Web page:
Missa (formerly Mesa)

  • Restaurants
  • European
  • European
Photo by Chen Chao
For a restaurant with such big windows, there’s not much of a view at Missa. The mezzanine looks out over The Village North complex, dominated by the stylised, illuminated eagle of the nearby Armani store. That doesn’t mean the cuisine is something that only fashionistas and entitled brats can afford – far from it. Missa brings to the Beijing table an unpretentious take on fine dining, with service and cuisine that wouldn’t be out of place in a restaurant nearly double its price range.

But Missa picked its spot strangely. Most will get to its doors by passing Modo, Migas and other eateries at Nali Patio – all lively options with plenty of atmosphere and comparably delicious, innovative offerings. Missa’s two levels are also awkwardly set up, with an open kitchen that’s hidden away from the tables down a corridor, a restroom uncomfortably placed in the middle of the dining area and very little natural light to suit the restaurant’s daytime brunch or lunch menus. The focused spotlights on the tables and exposed-brick walls add a smidgeon of industrial-chic cool, but it doesn’t fit comfortably with the surrounding area. The décor would work wonderfully in one of the city’s endless disused hutongs or abandoned factories, but when you’re serving up fancy-pants continental cuisine to fashionably dressed-down clientele in The Village North, it all just looks rushed and half-finished.

Thankfully, just about everything else seems to be right on time. Great service ensures that the glasses of lemon-tinged water are never empty, and when we ordered only one bowl of delightfully creamy, warming pumpkin soup (38RMB), the waitress brought a shot glass of the broth so a dining partner could sample it. The small entrées work better as starters, with the flaky pastry in the vegetable tart (78RMB) supporting soft, marinated vegetables, goats’ cheese and olives that fight for dominance in the mouth rather than working together. The ring of beef carpaccio slices (78RMB) reflects the chef’s torrid love affair with quirky sauces. Blobs of cinnamon aioli or funky chutney are everywhere, and the mint chutney smothers the meat it’s drizzled on so badly you’ll want to scrape it right off. That said, the creamy garlic and goats’ cheese gratin is subtle enough that it works wonderfully scooped right out of its little bowl. Larger parties can partake in various excellent sampler platters: large boards topped off with various portions of cold cuts and cheeses (178RMB) or burger sliders and chicken skewers (98RMB).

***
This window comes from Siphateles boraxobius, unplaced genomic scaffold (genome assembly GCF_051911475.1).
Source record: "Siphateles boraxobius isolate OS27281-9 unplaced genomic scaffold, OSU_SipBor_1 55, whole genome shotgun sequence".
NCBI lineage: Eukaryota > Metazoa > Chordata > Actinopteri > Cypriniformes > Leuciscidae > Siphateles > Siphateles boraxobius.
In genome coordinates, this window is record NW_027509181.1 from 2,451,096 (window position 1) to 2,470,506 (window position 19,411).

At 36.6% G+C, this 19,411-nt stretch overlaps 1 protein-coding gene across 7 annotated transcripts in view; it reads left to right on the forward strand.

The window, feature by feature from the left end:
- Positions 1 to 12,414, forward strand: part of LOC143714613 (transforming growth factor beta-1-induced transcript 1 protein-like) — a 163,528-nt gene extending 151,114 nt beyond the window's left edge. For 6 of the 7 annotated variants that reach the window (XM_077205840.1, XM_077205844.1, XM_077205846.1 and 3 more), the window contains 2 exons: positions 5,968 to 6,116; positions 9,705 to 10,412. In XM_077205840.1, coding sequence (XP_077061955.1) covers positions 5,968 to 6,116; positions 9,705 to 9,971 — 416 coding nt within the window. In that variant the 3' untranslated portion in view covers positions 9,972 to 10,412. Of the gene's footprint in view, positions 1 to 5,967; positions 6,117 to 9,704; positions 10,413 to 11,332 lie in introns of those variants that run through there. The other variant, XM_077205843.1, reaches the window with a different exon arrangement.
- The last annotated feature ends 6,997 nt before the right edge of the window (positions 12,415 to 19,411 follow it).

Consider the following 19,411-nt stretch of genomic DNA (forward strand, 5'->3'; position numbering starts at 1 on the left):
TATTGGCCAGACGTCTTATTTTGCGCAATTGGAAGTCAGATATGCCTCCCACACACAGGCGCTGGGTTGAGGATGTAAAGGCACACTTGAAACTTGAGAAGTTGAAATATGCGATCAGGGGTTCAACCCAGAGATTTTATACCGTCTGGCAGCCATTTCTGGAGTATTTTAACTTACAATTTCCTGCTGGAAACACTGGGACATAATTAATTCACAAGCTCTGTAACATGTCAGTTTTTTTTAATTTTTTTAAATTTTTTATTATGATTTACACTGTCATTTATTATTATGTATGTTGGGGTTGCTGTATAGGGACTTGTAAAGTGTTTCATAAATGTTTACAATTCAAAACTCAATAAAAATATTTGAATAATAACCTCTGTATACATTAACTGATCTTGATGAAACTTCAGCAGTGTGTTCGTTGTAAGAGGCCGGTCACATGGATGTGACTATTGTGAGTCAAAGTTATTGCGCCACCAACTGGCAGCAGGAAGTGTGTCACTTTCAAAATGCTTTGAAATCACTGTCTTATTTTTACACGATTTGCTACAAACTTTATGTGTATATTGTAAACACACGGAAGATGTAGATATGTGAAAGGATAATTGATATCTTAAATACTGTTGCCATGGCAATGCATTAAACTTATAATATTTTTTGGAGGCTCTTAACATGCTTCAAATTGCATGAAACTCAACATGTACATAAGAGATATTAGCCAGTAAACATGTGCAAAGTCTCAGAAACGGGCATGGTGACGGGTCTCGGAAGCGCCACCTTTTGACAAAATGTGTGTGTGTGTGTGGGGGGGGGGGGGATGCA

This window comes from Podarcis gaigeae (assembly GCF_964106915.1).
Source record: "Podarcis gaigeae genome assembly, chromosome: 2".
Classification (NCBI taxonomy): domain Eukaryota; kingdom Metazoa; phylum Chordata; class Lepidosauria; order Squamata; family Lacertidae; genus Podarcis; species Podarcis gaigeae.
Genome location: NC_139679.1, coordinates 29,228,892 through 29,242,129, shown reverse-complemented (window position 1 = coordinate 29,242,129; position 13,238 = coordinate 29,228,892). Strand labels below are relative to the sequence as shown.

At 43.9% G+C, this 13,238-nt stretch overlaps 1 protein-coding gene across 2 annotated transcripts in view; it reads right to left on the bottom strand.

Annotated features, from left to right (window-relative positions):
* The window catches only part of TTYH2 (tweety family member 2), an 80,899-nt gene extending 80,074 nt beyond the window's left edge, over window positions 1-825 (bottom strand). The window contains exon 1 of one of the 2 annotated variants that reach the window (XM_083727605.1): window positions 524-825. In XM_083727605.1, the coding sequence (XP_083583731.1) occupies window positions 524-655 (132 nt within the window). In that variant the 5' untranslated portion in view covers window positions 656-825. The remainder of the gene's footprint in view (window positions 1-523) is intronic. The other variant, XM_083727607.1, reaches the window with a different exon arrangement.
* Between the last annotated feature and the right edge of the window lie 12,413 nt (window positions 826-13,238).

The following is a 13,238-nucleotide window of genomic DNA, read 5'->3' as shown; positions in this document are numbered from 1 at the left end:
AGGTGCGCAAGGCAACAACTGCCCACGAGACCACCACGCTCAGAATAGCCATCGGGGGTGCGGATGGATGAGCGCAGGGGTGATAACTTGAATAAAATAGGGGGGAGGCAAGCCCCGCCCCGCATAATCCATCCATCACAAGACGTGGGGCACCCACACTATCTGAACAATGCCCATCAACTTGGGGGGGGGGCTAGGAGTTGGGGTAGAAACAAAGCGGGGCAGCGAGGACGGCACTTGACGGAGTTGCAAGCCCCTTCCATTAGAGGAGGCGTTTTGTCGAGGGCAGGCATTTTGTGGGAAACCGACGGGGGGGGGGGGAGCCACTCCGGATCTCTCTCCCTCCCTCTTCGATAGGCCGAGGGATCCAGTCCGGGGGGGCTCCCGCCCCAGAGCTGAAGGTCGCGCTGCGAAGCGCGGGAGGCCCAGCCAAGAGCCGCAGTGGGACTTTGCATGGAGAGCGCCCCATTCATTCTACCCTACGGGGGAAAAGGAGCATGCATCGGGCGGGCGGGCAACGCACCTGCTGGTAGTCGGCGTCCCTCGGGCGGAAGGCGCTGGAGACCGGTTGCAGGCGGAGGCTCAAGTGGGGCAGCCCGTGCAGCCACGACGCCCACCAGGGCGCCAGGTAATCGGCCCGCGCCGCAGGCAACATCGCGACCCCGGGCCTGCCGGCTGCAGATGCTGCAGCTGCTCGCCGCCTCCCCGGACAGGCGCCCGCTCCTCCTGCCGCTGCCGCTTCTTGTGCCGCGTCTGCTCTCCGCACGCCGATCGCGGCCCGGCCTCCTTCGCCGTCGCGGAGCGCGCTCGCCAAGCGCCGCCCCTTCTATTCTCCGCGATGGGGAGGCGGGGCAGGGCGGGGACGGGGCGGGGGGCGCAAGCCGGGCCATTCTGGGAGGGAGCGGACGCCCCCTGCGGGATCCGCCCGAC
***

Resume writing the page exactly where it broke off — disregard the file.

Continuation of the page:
Signature dishes mostly involve cuts of meat of a quality to duke it out with most steakhouses. Whoever’s sourcing the animal flesh is doing a great job here. The pork chops (228RMB) are from the US, justifying the high price, and the kitchen is confident enough to leave the slabs of meat minimally seasoned – save the dabs of sauce, which are much more reasonably proportioned than with the carpaccio. A star dish is the well-balanced rack of tender lamb (258RMB), which is cut into finger-long strips and daubed with drops of mint chutney and a garlic confit. All of the meats come with one small side; we recommend the small bowl of mashed potatoes (18RMB), which is topped off with (again) a garlic aioli. It’s spectacular, though health nuts will recoil from the 500 gallons of butter in the bowl. Most offerings from the sea are also top-notch, again showing off excellent sourcing skills: a main of crisp-skinned, flaky fleshed sea bass (158RMB) could have come straight from a fishing village. However, the risotto inspired mixed reactions; while the mildly bitter pomelo pieces stirred in with seafood were a pleasingly balanced combination, the consistency of the rice was too loose to make it a truly tasty combination.

Finishing up, a rather reasonably priced dessert sampler (98RMB) gives up a bounty of gooey chocolate cake, a passable crème brulee, churros with chocolate sauce, scoops of just-sweet-enough blackcurrant sorbet, and a couple hunks of marshmallow-packed rocky road. Missa’s isolated location does allot one benefit: no one needs to venture through the ghost town of The Village North for a post-meal drink. The upstairs conjoined-twin lounge, Manifesto, provides a solution without facing the elements. These digs are far more casual, with a more contemporary soundtrack and a lengthy drink list that plays around with classics. Expect to wait around ten minutes for an old fashioned (RMB80), as the barman carefully melts sugar crystals into a good pour of top-shelf Woodford Reserve bourbon, or enjoy a gold-standard amaretto sour (65RMB). Missa doesn’t deserve the label ‘hidden gem’, in the same way that a real hole-in-the-wall eatery would, but the setting is undeservedly concealed in a way that makes you question the thinking behind its location. But who knows – it could create its own foot traffic.
Venue name: Missa (formerly Mesa)
Opening hours: 11am-2.30pm, 6pm-11pm Mon-Fri 10am-4pm, 6pm-11pm Sat-Sun
English address: Third Floor, Building 3, Sanlitun Village North, Chaoyang district
Chinese address: 朝阳区三里屯Village北区3号楼N3-32/33
  • 4 out of 5 stars